What’s the answer? Well, it’s like any family that has one child in the home who happens to be a teenager. That’s the nutshell response.

The longer answer is that every family is different, and every host family is different. So hosting an exchange student is different for every family, regardless of whether you have teens in the home already, whether you have young children, whether you have adult children who no longer live in the home, or whether you have no children at all. If you are reading this blog post, I’m sure you can think of families you know who have one child in the home. Are all of those families alike? Of course not. Are they still a family, with one child? Of course they are.

For some people who don’t have children in the home, having an exchange student means having an excuse to travel around their region when they haven’t done that before (or at least haven’t done it in a while) and showing the area to their student. Another host family will host a student and maybe cannot travel much for a variety of reasons — and they and their student will still have a positive experience, learning about each others’ world. For some parents, having an exchange student when you don’t have children in the home is a way to learn what having a teenager is like. For others, it’s a way to keep liveliness in the home; perhaps their children are adults and the parents like having the energy of teens in the home. Other parents enjoy having their student to themselves and being able to have deep personal conversations that might not be possible with multiple children running around; many students find that having their host parents to themselves has benefits as well.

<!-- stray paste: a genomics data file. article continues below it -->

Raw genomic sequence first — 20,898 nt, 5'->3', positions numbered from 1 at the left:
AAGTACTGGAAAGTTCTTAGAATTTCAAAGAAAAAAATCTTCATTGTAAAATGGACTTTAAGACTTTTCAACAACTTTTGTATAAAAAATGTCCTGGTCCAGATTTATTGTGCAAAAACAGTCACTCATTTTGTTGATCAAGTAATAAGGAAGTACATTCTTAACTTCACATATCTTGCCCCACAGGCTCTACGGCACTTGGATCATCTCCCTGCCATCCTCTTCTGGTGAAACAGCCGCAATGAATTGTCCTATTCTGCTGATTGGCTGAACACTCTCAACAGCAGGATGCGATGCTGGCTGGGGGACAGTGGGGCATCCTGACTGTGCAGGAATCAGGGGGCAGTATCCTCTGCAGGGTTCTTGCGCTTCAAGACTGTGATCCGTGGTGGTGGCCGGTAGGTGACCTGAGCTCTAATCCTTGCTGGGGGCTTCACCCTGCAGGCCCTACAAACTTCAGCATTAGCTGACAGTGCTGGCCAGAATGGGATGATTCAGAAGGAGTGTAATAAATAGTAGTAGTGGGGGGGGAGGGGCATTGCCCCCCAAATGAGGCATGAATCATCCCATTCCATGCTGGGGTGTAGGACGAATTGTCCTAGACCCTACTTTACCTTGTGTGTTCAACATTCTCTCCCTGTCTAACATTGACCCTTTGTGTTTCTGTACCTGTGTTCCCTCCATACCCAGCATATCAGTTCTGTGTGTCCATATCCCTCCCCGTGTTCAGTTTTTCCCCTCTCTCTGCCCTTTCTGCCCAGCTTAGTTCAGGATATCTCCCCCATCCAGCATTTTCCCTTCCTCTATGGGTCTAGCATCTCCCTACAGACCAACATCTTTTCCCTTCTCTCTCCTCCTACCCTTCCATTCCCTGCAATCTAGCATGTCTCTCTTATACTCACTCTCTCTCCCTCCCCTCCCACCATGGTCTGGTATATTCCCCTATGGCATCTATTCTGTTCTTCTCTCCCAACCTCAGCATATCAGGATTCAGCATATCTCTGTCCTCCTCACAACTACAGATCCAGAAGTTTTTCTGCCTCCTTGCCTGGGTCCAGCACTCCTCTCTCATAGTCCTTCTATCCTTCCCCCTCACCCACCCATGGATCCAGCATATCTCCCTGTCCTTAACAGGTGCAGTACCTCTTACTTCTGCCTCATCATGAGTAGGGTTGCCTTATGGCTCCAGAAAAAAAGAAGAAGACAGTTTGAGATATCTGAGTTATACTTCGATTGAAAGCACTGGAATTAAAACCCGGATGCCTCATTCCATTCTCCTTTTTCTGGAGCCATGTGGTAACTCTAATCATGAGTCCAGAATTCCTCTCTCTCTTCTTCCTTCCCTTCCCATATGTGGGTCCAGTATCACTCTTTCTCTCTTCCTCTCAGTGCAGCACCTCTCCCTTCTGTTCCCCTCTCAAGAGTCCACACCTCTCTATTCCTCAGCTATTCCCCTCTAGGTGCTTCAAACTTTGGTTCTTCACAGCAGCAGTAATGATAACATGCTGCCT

We’ve hosted over a dozen exchange students, starting when our children were in elementary school and continuing when they were in college and beyond. As a result, we’ve had students whose memories of our family is that of being the older teen with younger host siblings, students whose memories are that of having host siblings close to their own age, and students who remember a family with adult children who sometimes come to visit.

Our life with each exchange student was different every year — and our life was different from other host families in similar circumstances. One year with younger children, maybe we traveled quite a bit. The next year, maybe not. One year with no children in the home, we did lots of things as a family. Another year, our student would be very active at school and in the community. The dynamics, activities, and relationships differ for so many reasons — not just due to whether there are multiple children in the home.

Each family is unique, and your relationship with your student will be unique. Don’t host just because you do or do not have children in the home. Host because it opens up your world, teaches you about another culture, and helps you establish new relationships. Host because you want to share your home and your world.

Photo credits: Christopher Harris, Pixabay